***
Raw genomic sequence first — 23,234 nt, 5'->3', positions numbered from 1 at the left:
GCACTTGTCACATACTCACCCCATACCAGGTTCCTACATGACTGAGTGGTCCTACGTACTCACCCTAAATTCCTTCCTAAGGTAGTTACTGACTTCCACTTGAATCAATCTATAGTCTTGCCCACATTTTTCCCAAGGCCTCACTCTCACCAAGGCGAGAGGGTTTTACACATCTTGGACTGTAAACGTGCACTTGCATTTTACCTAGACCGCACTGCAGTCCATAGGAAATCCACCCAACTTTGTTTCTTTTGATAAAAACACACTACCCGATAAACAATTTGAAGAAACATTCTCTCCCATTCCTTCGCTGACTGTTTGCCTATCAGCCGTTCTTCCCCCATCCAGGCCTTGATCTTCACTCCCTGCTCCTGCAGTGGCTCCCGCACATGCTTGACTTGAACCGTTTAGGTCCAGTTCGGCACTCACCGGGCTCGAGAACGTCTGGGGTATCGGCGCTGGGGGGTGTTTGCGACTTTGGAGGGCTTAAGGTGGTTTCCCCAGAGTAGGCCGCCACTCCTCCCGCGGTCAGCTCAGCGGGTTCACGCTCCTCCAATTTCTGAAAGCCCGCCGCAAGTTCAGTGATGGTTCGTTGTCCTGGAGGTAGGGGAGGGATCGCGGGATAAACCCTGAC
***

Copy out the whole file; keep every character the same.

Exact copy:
Raw genomic sequence first — 23,234 nt, 5'->3', positions numbered from 1 at the left:
GCACTTGTCACATACTCACCCCATACCAGGTTCCTACATGACTGAGTGGTCCTACGTACTCACCCTAAATTCCTTCCTAAGGTAGTTACTGACTTCCACTTGAATCAATCTATAGTCTTGCCCACATTTTTCCCAAGGCCTCACTCTCACCAAGGCGAGAGGGTTTTACACATCTTGGACTGTAAACGTGCACTTGCATTTTACCTAGACCGCACTGCAGTCCATAGGAAATCCACCCAACTTTGTTTCTTTTGATAAAAACACACTACCCGATAAACAATTTGAAGAAACATTCTCTCCCATTCCTTCGCTGACTGTTTGCCTATCAGCCGTTCTTCCCCCATCCAGGCCTTGATCTTCACTCCCTGCTCCTGCAGTGGCTCCCGCACATGCTTGACTTGAACCGTTTAGGTCCAGTTCGGCACTCACCGGGCTCGAGAACGTCTGGGGTATCGGCGCTGGGGGGTGTTTGCGACTTTGGAGGGCTTAAGGTGGTTTCCCCAGAGTAGGCCGCCACTCCTCCCGCGGTCAGCTCAGCGGGTTCACGCTCCTCCAATTTCTGAAAGCCCGCCGCAAGTTCAGTGATGGTTCGTTGTCCTGGAGGTAGGGGAGGGATCGCGGGATAAACCCTGAC